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Regarding the previous question: Why is עֲרוּמִּ֔ים (Gen 2:25) translated "naked," and in the very next verse its singular form, עָר֔וּם (Gen 3:1), is translated "crafty/shrewd?" Could it be possible that the meaning is actually closer to the English 'Subtil', as in 'ethereal'(i.e. Thin; not dense or gross; as subtil air; subtil vapor; a subtil medium.2. Nice; fine; delicate). As in the 'Spirit Realm'. It is said that man came from 'dust' and shall return. It also says that the serpent shall eat 'dust'. Taking into account some of the Gnostic text, it would seem like there may be a deeper meaning there. עָפָר ספירות הַאֲכָלָה Just wondering...

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    To what "previous question" do you allude?
    – Dottard
    Jan 28, 2023 at 5:57
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    Could you please reference and quote the 'Gnostic text' to which you refer. Hebrew homonyms have different meanings. They are not the same word. The OED indicates that 'subtil' is obsolete in nearly all of its meanings and those few are transferred to 'subtle'. Welcome to SE-BH, please see the Tour and the Help (below, bottom left) as to the purpose and the functioning of the site.
    – Nigel J
    Jan 28, 2023 at 6:48
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    Why is the "nephilim" tag being used?
    – agarza
    Jan 28, 2023 at 14:15

1 Answer 1

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Actually, they are different words with different meanings:

  1. In Gen 2:25 the word is עָרוֹם (arom) = naked, and is used as such in 1 Sam 19:24, Job 1:21, 22:6, 24:7, 10, 26:6, Eccl 5:15, Isa 20:2, 3, 4, 58:7, Hos 2:3, Amos 2:16, Micah 1:8. This word derives from the root Verb, עוּר (ur) meaning to be exposed or bare (Hab 3:9).
  2. In Gen 3:1 the word is עָרוּם (arum) = crafty, shrewd, and is used as such in Job 5:12, 15:5, Prov 12:16, 23, 13:16, 14:8, 15, 18, 22:3, 27:12. This word derives from the root Verb עָרַם (arom) meaning to shrewd, crafty or prudent (1 Sam 23:22, Ps 83:3, Prov 15:5, 19:25).

Note the different pointing associated with waw, the second last letter. The contrast between the two adjacent verse is obvious - Adam and Eve are naked and innocent; the serpent was crafty/shrewd; that is the craft/shrewd serpent attempts to deceive the naked and innocent pair.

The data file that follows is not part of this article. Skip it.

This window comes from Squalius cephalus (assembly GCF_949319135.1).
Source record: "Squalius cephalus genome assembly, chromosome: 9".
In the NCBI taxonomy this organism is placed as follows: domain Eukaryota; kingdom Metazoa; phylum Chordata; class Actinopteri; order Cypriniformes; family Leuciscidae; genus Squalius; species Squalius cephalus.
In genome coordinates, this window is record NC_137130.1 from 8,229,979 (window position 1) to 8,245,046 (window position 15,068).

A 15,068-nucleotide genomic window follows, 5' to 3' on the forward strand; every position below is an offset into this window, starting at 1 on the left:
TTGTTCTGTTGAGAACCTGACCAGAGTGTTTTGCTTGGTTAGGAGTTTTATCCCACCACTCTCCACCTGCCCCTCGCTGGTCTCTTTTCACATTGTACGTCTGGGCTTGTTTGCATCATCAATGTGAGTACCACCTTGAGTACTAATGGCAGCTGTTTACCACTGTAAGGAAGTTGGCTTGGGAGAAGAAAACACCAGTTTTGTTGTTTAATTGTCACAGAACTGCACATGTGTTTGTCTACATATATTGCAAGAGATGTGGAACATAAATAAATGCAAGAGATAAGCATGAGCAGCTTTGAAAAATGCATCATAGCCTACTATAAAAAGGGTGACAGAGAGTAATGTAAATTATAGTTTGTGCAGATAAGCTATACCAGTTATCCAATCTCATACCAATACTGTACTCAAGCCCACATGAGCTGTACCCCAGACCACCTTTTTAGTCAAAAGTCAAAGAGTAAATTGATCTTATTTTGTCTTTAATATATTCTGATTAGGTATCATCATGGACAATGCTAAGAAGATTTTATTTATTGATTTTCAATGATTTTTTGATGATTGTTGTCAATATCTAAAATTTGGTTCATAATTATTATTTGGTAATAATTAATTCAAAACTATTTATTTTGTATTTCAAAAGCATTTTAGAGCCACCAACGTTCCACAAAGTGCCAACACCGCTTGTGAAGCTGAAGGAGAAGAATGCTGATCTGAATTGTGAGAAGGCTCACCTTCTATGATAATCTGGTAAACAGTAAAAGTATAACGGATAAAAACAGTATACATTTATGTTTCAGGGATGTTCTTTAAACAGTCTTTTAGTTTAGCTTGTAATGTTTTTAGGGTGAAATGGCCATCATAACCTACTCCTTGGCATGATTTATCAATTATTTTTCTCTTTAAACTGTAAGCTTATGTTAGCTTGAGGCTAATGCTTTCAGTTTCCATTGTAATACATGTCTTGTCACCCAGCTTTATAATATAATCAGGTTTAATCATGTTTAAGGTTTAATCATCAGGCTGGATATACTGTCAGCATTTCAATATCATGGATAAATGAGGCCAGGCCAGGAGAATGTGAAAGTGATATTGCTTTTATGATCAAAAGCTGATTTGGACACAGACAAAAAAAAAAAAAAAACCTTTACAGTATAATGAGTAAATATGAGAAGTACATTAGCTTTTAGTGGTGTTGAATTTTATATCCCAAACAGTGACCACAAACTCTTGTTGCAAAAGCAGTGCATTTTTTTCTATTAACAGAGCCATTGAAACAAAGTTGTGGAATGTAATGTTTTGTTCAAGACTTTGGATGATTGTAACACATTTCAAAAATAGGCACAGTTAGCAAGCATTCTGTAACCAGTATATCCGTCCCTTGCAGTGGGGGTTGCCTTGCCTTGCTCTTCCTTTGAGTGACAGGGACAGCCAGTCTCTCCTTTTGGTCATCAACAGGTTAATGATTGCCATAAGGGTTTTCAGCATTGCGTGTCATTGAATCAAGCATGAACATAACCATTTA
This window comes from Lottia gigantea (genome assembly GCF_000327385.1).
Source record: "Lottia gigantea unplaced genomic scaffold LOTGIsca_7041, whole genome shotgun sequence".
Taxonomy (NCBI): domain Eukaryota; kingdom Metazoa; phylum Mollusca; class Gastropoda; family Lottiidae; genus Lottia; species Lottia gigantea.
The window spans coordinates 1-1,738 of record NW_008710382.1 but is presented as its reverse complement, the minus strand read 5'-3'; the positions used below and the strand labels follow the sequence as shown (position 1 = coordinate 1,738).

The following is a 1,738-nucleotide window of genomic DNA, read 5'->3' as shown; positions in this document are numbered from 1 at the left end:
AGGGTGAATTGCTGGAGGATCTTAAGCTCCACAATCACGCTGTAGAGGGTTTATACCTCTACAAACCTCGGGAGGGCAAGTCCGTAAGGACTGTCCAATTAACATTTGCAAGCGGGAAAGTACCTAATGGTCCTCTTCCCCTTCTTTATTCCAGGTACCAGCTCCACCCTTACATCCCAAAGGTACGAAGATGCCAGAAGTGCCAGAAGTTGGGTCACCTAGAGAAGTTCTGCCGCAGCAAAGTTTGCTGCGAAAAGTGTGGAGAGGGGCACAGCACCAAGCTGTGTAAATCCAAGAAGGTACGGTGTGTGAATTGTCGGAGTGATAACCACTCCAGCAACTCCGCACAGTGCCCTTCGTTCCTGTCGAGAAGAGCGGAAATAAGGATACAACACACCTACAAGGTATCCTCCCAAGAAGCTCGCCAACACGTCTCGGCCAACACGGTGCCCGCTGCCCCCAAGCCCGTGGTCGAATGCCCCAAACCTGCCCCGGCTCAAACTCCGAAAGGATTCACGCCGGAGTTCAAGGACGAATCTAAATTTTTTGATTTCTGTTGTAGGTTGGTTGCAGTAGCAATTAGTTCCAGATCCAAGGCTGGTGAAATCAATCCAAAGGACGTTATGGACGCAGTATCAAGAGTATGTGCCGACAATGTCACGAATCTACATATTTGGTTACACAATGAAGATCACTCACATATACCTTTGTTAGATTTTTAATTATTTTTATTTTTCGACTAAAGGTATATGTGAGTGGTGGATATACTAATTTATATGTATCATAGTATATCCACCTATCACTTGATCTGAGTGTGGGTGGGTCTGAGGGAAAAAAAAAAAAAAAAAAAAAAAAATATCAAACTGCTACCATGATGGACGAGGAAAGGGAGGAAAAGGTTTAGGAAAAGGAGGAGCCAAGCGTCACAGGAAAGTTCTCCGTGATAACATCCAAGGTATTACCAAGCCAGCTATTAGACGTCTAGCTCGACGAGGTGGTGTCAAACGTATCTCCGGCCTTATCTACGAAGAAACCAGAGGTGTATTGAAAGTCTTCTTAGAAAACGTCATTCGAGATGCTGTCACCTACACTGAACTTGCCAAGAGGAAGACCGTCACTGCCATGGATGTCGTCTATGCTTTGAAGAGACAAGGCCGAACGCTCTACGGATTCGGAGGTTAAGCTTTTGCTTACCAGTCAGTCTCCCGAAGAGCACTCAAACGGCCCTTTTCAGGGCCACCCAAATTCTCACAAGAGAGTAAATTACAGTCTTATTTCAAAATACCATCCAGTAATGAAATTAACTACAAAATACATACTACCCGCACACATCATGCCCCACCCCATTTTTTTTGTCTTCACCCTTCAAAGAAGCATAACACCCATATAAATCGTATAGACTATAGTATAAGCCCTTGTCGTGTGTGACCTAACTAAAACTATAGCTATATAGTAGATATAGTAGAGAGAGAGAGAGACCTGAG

In the two words the consonants are the same, but the vowels are different. This was clearly understood well before the Masoretic points were added as the LXX (200 BC) and Vulgate of 400 AD (by Jerome) also reflects the same meanings in all these places as well.

APPENDIX - Consonants vs Vowels

Even in English, there are many words where the consonants are the same but different vowels make a quite different word such as:

  • peat, pit, pet, pat, part, port, pot, put, putt, etc.

Thus, different vowels make a difference to the meaning in English. The same is often true in Hebrew as well and the OP has picked a perfect example of this.

Here is another example from Hebrew/Aramaic:

  • עֶרְוָה (erwah) = nakedness as per Gen 9:22, 23, 42:9, 12, etc.
  • עַרְוָה (arwah) = dishonor (Aram) as per Ezra 4:14.

Many more examples could be quoted.

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    +1 While saying they are "different words with different meanings" may be technically correct, it should be understood that the difference between those two Hebrew words you quoted was only realized after the Masoretes had added the vowel points, post-AD 500. Hebrew teachers acknowledge that these words appear deliberately similar, as if a play on words. It is far from the only such case in Hebrew. For example, the words "Babel" and "balal" in Genesis 11:9 are only one root letter different, and have similar meaning.
    – Biblasia
    Jan 28, 2023 at 8:00
  • @Biblasia - perhaps, but the distinction without the vowel pointings was understood before the Masoretic Text - the vowel pointings was only added to preserve what was already known.
    – Dottard
    Jan 28, 2023 at 11:29
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    Many do claim such to be the case. The Masoretes, however, are not entirely undisputed in their decisions. Some Hebrew words can mean entirely different things just by changing the vowels. One example that may be seen across translations or languages is found in Psalm 34. Either the "lions" or "rich men" in verse 10 could be the correct translation, depending on the vowels. Perhaps it was intended, even, to have dual meaning--another play on words.
    – Biblasia
    Jan 28, 2023 at 11:43
  • Assuming arguendo that lexical consensus predates the Masoretes, the distinction still is inconsistent and attempts to dim or override the substance of the passage: A naked entity (insofar as serpents lack the amount of fur most other animals have) deliberately and truthfully led Adam and Eve to gain awareness and therewith knowledge that elevates man to the status that hitherto only Elohim possessed. Consensus, whether dogmatic or otherwise, does not imply accuracy. Jan 28, 2023 at 16:19

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